Ultimately the answer is "it depends". It depends on various things, including potential preprocessing and the distance you use (I guess Euclidean but be aware that this is not the only option). There are also various different methods of hierarchical clustering.
The major issue here in my view is the following, assuming you're using Euclidean distance. Ultimately the variables that you use define the meaning of the clustering (it is a wrong idea to think that there is only one "true" clustering of the data and one "true" selection of variables that should be found - there may be different clusterings in different groups of variables and different clusterings depending on how exactly you aggregate them). If you standardise the variables, they will in a well defined sense all have the same weight in your clustering.
Now the question is: If you have strongly correlated variables, in your situation, does this mean that essentially all these variables encode the same information, which should only be used once (i.e. with the same weight as any other single variable that is not highly correlated with others)? In this case it can be argued that proteins should be removed so that the information shared between them is only taken into account once, as should be. Note though that there are alternative methods such as replacing a group of highly correlated variables by their first principal component (which represents the "shared information" better than if one is used and the others discarded).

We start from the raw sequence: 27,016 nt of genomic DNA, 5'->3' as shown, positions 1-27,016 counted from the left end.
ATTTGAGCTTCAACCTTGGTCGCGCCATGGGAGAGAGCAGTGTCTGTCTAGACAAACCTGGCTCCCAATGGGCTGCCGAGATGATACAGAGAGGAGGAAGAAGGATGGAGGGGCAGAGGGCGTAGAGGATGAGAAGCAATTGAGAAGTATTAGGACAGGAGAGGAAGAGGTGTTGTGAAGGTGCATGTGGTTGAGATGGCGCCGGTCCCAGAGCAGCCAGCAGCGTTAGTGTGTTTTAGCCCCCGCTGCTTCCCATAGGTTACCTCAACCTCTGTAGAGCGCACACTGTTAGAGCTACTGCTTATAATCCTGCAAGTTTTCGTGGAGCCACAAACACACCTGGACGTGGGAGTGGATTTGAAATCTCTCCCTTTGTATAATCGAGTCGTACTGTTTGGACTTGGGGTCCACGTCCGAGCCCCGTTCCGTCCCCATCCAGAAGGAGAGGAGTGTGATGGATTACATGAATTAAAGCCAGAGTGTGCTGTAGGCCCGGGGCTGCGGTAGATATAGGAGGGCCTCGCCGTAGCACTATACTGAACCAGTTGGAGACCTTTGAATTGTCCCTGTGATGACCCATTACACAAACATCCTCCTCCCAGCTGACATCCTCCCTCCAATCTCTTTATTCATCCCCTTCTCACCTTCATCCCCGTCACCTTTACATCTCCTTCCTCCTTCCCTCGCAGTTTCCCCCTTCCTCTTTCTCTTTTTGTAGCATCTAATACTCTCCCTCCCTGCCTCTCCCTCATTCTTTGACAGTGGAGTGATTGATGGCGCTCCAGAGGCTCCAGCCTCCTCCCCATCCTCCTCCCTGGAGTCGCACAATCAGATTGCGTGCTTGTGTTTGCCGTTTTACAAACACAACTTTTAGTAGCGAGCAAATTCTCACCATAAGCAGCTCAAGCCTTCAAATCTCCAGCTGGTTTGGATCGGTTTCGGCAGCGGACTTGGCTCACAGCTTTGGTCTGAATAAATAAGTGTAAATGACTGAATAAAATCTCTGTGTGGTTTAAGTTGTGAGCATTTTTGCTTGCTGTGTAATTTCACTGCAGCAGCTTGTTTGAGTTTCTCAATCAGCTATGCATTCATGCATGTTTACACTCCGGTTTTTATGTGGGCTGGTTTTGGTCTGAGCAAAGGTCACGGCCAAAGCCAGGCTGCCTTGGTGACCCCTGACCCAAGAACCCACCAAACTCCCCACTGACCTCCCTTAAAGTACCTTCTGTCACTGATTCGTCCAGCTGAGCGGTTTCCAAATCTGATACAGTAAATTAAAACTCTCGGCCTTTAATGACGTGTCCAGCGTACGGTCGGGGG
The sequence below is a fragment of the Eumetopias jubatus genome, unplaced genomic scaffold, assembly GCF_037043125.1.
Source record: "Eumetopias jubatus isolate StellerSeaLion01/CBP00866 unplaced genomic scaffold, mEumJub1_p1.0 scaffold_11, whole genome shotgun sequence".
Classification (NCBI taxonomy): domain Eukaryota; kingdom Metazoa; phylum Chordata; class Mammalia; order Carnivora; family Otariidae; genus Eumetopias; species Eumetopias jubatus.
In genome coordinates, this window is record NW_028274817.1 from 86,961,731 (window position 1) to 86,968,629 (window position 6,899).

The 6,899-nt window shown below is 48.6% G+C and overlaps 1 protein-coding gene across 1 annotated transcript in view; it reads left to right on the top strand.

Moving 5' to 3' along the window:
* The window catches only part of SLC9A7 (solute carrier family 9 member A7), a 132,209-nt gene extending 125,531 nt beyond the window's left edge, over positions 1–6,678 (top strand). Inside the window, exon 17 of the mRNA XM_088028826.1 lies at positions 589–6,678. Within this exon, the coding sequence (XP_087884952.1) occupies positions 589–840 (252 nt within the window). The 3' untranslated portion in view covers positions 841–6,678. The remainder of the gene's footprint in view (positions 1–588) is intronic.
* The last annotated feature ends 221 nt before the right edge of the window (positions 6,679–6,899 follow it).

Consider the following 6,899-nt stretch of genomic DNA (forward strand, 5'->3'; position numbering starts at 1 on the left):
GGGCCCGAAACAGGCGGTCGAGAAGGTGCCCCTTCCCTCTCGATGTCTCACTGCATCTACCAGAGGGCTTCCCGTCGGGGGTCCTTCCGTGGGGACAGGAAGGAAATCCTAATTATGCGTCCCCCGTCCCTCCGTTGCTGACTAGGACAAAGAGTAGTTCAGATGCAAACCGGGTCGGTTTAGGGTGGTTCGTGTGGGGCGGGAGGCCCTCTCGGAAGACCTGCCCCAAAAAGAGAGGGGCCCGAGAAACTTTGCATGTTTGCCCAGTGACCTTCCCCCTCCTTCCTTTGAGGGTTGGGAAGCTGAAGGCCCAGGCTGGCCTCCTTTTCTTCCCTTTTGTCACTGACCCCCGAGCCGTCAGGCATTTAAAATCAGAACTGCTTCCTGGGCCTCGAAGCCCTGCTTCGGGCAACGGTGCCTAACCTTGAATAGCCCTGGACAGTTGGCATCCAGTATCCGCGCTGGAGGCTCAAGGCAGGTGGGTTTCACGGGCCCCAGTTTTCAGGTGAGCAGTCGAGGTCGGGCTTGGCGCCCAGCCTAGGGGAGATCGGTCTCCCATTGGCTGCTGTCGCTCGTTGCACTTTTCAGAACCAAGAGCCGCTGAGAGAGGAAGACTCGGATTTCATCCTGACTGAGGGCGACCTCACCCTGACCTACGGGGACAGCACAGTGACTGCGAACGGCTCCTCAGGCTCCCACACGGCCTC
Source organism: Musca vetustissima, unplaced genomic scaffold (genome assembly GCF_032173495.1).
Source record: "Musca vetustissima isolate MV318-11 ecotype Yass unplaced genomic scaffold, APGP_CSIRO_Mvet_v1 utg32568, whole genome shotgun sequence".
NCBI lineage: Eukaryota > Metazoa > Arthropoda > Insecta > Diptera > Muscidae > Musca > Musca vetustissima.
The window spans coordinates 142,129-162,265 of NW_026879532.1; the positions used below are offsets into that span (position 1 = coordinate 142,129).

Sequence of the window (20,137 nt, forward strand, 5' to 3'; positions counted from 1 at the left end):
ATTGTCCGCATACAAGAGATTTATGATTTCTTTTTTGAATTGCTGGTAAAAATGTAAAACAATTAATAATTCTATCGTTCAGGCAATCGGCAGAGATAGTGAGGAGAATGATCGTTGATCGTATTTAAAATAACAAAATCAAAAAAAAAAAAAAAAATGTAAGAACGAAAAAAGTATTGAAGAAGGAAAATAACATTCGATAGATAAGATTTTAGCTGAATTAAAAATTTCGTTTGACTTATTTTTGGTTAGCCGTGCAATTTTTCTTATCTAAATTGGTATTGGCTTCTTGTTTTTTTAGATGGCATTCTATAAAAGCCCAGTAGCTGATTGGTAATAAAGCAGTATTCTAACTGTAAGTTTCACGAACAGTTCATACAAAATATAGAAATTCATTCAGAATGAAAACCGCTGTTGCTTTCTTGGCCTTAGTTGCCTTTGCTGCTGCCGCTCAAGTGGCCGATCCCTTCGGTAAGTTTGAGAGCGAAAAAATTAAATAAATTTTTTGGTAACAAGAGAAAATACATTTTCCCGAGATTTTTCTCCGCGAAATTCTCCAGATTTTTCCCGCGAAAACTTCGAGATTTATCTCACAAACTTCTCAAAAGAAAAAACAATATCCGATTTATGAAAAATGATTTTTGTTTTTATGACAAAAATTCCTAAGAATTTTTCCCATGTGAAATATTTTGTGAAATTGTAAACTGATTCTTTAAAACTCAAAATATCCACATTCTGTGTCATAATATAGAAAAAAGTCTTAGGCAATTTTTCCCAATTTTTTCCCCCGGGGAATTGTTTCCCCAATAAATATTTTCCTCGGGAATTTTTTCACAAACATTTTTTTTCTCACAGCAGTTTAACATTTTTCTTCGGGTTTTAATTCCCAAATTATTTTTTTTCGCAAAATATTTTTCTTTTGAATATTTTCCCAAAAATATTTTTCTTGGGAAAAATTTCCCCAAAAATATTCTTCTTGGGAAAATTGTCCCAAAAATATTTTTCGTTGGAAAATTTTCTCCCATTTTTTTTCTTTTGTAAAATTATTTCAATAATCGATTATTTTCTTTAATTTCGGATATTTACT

However it may also be that regarding your aim of clustering, if several variables are highly correlated, this in fact adds information that should be used by the clustering process. An example is that in social statistics wealth and education level may be highly correlated, but they are still essentially different aspects of what is of interest, so the clustering should use them both anyway assuming that both are relevant to the clustering aim. The correlation basically then means that they together have a strong influence on the clustering, which may well be appropriate as each may be important to the clustering aim in its own right.
It is important to realise that this is an issue that the data cannot decide on their own. It depends on the intended meaning and use of the clustering, and on knowledge about the meaning of the variables.